• When you irrigate, apply enough water to soak the entire root ball. Boxed trees sometimes include a pipe to make sure water gets to the bottom of the root ball. Page 40 of my organic book gives instructions on how to check the drainage prior to planting. As I wrote in answer to another gardener who asked me about watering a newly planted tree: All trees need frequent deep watering after planting. Also check the drainage in the planting holes prior to planting and additionally soak the holes again before putting in the trees. This avoids the problem of dry surrounding soil pulling water out of the root ball of the trees. if you are planting in heavy clay, be sure to dig about half a coffee can full of gypsum into the earth on the bottom of the hole to increase drainage. It’s also a good idea to place some slow-release plant tabs (such as landscapers use) on the bottom of the hole to fertilize the tree during it’s first year of life. Be sure to loosen up the roots prior to planting if the plants have been in the cans for some time. My recommendation for watering are no different than for any other tree: Water deeply after planting. Water again the next day deeply and again the next day if rain doesn’t fall. Then water 3 times a week for the next week, twice a week for the following two weeks and after that you can water once a week deeply for the first year or two. After that you can lengthen out the irrigations. In clay soil you might not need to irrigate as much as this but you want to make sure the water goes deeply into the ground since these are deep-rooted trees. Most people err on the side of under-watering newly planted trees and then wonder why they don’t take off as they should.

  5. I’m very disappointed in my CA pepper tree, as is my wife. I bought her a small tree as a birthday gift a few years back. She loved the trees with the red berries. I went to a nursery, bought the tree, planted it and now it is a huge 40-foot tree with no red berries and all it does is shed leaves into our front porch patio area. I had no idea I had to pick a female or male tree to get the berries. The nursery certainly didn’t mention it. Sorry; I just had to vent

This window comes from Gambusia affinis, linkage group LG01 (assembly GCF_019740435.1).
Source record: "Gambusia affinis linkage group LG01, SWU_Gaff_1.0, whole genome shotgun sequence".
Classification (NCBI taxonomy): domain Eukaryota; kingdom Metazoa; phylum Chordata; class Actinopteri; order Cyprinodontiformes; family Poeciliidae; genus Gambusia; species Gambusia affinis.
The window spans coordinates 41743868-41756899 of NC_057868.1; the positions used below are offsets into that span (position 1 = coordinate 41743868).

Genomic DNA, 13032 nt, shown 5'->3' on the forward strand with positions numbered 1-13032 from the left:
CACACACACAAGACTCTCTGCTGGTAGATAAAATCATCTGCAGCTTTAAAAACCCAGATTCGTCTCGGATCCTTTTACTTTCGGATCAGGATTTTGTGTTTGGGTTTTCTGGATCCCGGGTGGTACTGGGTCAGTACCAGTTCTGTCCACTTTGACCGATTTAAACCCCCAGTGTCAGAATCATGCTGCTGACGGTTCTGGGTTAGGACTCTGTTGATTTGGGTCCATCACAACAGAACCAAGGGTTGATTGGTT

• Though you wanted the berries, perhaps you can console yourself by thinking that at least you don’t have to sweep up messy berries along with the leaves. But if you still hanker over berries, why not plant another somewhere on your property? Unless there is another Schinus molle in the neighborhood, it is possible that you have a female tree that doesn’t bear fruit due to lack of pollination.

  6. Why can’t anything grow under the California Pepper tree?

    • There is more than one reason that most plants won’t grow under a California pepper tree. One reason is that the roots of this tree are so aggressive throughout the root zone that other plants cannot compete. Another is that the tree casts too much shade for most plants. But the third reason is the main one and that is that both the California pepper tree and the Brazilian pepper tree tend to be allelopathic, or “death-dealing” to other plants that grow near them. Alleopathy in a plant usually means the leaves contain compounds that inhibit the growth of other plants and poison the ground under the tree.

      Despite this fact it is possible to grow hanging baskets of some succulent plants such as donkey tail and orchid cactus under pepper trees, but it’s a lot of work to take care of them and probably not worth it. Best way to use this area, as I have often said, is to make a charming seating area under the tree. There is a great painting owned by the Irvine Museum of ladies sitting under a pepper tree probably painted in the 1930’s. Having written this I then read what I wrote on this subject already and note I already mentioned that painting. I believe it was displayed again recently though I failed to attend that particular exhibit.

  7. I’m in the same boat as Jon Roe – I got my mom a pepper tree as a 60th birthday present because she loved the berries and the whole tree. It’s been 12 years and it flowers every year and no fruit. It makes me really sad – it’s like getting fruitless apple tree – bummer. I wish someone at the nursery had mentioned it or if the info tag said fruitless or some kind of heads up. Our property only had one spot left that was good for a tree and that’s where it is now. I guess next time I have to take a swab, get out my centrifuge and electrophoresis gel and test the DNA of the tree so I can know – congrads! It’s a girl!